no, the world won’t move forward in medical decision making until decision making aligns with *real people’s utilities* at least reasonably well. And that won’t happen until millions of people have been able to look at the decision criteria and have their say in what they think is wrong.

              • Austin Fournier says:

                This sounds interesting. Could you tell me where to read up more on these new methods for estimating causal heterogeniety?

              • Austin, I know a lot of people don’t love the 8 schools model, but it really gets at the core of partial pooling. Assuming you have a more complicated causal model, and you have heterogeneity of unknown parameters, you can use the variation across the groups with data to estimate a reasonable range/model for the variation across groups without data. This allows you to impute values even when no data is available.

                See BDA3: http://www.stat.columbia.edu/~gelman/book/BDA3.pdf

                Pg 119, talks about the 8 schools example.

                In the general case you have something like

                Outcomes[i][j] where there are a bunch of outcomes for each treatment i, and you have predictors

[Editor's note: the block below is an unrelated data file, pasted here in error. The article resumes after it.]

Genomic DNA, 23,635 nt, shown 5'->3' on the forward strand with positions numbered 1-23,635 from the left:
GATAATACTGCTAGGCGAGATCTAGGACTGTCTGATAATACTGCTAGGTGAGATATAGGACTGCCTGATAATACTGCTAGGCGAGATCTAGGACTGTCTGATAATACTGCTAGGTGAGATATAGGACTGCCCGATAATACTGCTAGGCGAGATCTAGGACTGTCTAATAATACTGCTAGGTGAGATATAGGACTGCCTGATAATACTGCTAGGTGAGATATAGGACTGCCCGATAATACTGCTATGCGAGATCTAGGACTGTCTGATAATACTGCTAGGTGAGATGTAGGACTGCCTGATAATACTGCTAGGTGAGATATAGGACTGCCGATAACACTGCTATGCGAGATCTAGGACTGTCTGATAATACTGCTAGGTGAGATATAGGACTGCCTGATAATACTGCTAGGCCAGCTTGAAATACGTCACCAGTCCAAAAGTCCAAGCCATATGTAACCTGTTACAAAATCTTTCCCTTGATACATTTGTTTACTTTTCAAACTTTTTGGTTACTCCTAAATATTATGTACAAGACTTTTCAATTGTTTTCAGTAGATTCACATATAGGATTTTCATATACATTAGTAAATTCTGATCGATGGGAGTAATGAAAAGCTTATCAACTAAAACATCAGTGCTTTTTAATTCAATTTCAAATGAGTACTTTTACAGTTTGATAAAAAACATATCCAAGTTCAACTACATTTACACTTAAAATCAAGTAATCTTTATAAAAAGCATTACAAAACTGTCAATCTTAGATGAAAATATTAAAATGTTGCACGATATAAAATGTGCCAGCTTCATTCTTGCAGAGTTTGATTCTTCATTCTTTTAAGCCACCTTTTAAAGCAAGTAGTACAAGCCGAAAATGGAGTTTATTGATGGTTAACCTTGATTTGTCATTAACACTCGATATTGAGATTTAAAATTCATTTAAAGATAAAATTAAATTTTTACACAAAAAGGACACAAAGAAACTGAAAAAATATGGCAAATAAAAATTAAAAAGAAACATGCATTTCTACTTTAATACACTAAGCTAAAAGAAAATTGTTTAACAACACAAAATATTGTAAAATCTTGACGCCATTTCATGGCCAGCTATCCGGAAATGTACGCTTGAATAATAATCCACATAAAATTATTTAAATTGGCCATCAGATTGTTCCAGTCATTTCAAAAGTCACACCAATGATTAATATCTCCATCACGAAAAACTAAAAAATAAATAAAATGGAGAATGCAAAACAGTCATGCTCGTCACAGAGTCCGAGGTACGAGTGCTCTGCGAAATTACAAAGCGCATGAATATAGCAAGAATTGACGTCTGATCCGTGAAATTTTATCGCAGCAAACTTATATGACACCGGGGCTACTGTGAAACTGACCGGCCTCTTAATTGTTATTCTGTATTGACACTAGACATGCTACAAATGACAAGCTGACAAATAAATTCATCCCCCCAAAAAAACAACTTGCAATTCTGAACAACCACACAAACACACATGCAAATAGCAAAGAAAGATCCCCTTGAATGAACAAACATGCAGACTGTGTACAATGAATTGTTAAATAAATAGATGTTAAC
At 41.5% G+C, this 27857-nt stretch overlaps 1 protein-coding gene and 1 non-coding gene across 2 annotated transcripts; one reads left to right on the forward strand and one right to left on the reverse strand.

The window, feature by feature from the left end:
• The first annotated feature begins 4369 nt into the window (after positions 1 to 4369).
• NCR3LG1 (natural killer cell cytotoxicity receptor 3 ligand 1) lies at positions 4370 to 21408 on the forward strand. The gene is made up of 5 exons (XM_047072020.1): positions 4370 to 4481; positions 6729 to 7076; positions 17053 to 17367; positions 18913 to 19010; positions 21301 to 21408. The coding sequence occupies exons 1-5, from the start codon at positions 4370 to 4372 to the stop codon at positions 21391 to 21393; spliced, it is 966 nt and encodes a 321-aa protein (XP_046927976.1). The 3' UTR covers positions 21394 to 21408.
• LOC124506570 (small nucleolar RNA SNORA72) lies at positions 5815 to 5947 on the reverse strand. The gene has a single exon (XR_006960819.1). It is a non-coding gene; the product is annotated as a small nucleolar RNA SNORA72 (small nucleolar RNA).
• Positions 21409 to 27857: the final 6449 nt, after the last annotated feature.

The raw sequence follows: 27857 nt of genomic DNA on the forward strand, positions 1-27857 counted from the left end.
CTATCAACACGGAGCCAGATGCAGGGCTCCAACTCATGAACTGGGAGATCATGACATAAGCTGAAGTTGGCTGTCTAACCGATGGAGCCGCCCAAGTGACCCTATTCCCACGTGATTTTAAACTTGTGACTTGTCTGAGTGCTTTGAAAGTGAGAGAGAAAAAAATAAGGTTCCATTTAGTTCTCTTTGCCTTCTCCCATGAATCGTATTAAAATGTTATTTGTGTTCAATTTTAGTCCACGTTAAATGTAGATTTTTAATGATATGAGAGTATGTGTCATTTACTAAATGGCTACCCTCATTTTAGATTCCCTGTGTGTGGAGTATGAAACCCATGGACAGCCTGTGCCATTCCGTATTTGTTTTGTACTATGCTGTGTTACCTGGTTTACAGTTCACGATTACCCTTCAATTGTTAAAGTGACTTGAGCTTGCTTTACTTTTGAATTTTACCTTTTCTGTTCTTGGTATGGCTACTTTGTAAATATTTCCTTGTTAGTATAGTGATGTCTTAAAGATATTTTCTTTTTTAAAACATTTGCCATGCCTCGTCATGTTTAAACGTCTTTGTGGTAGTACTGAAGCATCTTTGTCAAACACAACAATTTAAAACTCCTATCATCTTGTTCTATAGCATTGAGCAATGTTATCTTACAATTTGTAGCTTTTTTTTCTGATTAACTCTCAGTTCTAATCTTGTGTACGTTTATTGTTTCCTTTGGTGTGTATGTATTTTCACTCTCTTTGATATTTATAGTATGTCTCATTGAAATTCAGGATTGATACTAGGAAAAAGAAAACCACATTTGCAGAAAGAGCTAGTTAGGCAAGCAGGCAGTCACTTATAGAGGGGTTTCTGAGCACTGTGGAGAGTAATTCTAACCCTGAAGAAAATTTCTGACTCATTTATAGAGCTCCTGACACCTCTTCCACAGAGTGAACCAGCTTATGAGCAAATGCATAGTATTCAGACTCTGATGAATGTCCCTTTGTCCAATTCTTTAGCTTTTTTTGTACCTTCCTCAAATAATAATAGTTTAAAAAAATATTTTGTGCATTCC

f(params[i], covariates[i])

                you specify that the params[i] all come from a common distribution of parameters across all the treatments… which itself has hyper-parameters that describe this variation.

                Then you fit the model and wind up not only with estimates of the params[i] for the cases where you have data, but for i values where there is no data, the entire posterior over the hyperparameters gives you the range of possibilities for the data-free cases. Sure it’ll have a lot of uncertainty in the data-free cases, but that’s on purpose, since you really don’t know that much about the data-free cases, except that they all have some commonality across the hyperparameter distributions.

              • More Anonymous says: